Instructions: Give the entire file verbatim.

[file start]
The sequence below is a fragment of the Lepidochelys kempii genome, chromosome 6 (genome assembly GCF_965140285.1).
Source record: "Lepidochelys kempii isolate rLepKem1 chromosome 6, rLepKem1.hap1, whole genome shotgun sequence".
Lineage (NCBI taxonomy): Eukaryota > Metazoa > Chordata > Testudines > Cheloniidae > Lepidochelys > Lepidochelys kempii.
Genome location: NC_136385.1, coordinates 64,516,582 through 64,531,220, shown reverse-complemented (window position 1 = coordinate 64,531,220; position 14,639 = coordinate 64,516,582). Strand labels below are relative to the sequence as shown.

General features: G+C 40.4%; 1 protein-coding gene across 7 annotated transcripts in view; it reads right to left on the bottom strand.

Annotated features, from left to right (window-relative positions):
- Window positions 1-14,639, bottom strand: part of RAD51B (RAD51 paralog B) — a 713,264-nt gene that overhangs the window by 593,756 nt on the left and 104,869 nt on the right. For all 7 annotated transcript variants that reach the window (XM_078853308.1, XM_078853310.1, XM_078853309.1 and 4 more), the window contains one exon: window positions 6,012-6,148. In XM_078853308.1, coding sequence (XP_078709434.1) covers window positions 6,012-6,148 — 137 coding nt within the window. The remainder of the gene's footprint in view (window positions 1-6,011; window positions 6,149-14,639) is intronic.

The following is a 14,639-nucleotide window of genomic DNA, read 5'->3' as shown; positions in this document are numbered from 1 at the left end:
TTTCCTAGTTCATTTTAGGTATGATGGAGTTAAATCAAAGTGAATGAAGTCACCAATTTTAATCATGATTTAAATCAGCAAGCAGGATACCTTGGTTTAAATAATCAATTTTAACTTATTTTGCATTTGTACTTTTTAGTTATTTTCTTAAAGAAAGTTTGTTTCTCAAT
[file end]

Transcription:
The sequence below is a fragment of the Lepidochelys kempii genome, chromosome 6 (genome assembly GCF_965140285.1).
Source record: "Lepidochelys kempii isolate rLepKem1 chromosome 6, rLepKem1.hap1, whole genome shotgun sequence".
Lineage (NCBI taxonomy): Eukaryota > Metazoa > Chordata > Testudines > Cheloniidae > Lepidochelys > Lepidochelys kempii.
Genome location: NC_136385.1, coordinates 64,516,582 through 64,531,220, shown reverse-complemented (window position 1 = coordinate 64,531,220; position 14,639 = coordinate 64,516,582). Strand labels below are relative to the sequence as shown.

General features: G+C 40.4%; 1 protein-coding gene across 7 annotated transcripts in view; it reads right to left on the bottom strand.

Annotated features, from left to right (window-relative positions):
- Window positions 1-14,639, bottom strand: part of RAD51B (RAD51 paralog B) — a 713,264-nt gene that overhangs the window by 593,756 nt on the left and 104,869 nt on the right. For all 7 annotated transcript variants that reach the window (XM_078853308.1, XM_078853310.1, XM_078853309.1 and 4 more), the window contains one exon: window positions 6,012-6,148. In XM_078853308.1, coding sequence (XP_078709434.1) covers window positions 6,012-6,148 — 137 coding nt within the window. The remainder of the gene's footprint in view (window positions 1-6,011; window positions 6,149-14,639) is intronic.

The following is a 14,639-nucleotide window of genomic DNA, read 5'->3' as shown; positions in this document are numbered from 1 at the left end:
TTTCCTAGTTCATTTTAGGTATGATGGAGTTAAATCAAAGTGAATGAAGTCACCAATTTTAATCATGATTTAAATCAGCAAGCAGGATACCTTGGTTTAAATAATCAATTTTAACTTATTTTGCATTTGTACTTTTTAGTTATTTTCTTAAAGAAAGTTTGTTTCTCAAT